At least 44 people died in New York and its surroundings hit by torrential rains and historic and flash floods overnight from Wednesday to Thursday, according to a new report established Thursday evening.
In the American economic and cultural megalopolis, the police have counted at least 13 dead, including several people probably trapped and drowned in their basements, rudimentary and sometimes unsanitary housing, built at the foot of buildings in Manhattan, Queens or Brooklyn. Firefighters rescued hundreds of residents.
Just north of Manhattan in the upscale seaside Westchester County, which was still hemmed in by muddy, brackish water Thursday night, one of its officials, George Latimer, told CNN that three people who had attempted to get out of their car also likely drowned. A traffic police officer died in the neighboring state of Connecticut.
But the worst toll is for New Jersey, a state that faces New York, with “at least 23 people who lost their lives,” said Governor Phil Murphy. Most of the victims were taken by surprise and trapped in their car and probably drowned, the official said. Finally, near Philadelphia, four people died, according to local authorities.
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Streets, avenues, expressways were suddenly transformed into torrents, both in the neighborhoods of Brooklyn and Queens and in Westchester County, north of the city. In this upscale seaside county, dozens of vehicles were still submerged in the early morning and houses with finished basements were devastated by muddy waters, sometimes rising up to 60 centimeters.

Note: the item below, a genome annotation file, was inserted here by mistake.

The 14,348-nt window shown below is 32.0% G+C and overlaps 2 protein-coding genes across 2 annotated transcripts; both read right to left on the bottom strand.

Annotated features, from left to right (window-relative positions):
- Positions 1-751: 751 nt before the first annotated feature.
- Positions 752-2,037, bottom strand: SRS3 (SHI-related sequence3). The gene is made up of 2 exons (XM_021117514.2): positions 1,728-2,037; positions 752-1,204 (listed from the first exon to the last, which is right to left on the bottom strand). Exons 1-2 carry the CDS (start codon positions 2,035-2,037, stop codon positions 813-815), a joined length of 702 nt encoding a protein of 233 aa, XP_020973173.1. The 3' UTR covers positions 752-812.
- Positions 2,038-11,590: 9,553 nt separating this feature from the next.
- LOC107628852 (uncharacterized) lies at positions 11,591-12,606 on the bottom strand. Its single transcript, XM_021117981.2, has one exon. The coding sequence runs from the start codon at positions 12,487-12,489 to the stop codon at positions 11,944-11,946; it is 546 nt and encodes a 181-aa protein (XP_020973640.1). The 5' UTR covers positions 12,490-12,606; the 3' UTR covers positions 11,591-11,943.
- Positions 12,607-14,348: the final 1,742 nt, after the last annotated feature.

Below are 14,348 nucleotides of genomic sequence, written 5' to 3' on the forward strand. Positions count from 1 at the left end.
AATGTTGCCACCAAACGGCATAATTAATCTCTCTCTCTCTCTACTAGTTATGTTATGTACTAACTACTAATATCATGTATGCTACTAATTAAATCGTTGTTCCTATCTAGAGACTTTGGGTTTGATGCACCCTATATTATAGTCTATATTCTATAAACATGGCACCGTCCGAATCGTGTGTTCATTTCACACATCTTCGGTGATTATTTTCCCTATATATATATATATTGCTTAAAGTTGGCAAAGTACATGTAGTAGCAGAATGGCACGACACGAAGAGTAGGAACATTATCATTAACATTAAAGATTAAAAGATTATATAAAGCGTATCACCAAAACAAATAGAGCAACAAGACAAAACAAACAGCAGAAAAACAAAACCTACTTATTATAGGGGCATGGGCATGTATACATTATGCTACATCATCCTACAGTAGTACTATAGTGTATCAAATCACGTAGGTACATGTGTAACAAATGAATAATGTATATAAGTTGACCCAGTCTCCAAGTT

The gigantic New York subway system was at a standstill on Thursday morning, after many stations were flooded. The NWS, the American weather service, recorded an absolute record of 80 millimeters of rain in one hour in Central Park.
>> The images of the floods in the New York subway:
US President Joe Biden has declared a state of emergency in New York state, announcing federal aid to help the region deal with the damage affecting potentially some 20 million residents, a the White House said in a statement on Thursday.
Thursday morning, while many New Yorkers mopped up their cellars, several voices attributed this event to climate change. “Global warming is upon us and it will get worse and worse if we do nothing,” warned Democratic New York Senator Chuck Schumer.
A first in New York
According to the NWS, this state of emergency due to flash floods is a first in the history of the megalopolis, already hit in October 2012 by Hurricane Sandy.
Impressive tornadoes and flooding were also seen in Pennsylvania, New Jersey and Maryland. In New Jersey, a state of emergency has also been declared by Governor Phil Murphy. One death was reported there.
At the end of August, New York and its region had already been affected by storm Henri. The bad weather on August 21 had prematurely ended a major concert given in Central Park, supposed to symbolize the return to a more festive life after the Covid-19 pandemic
>> Traffic paralyzed by torrential rains: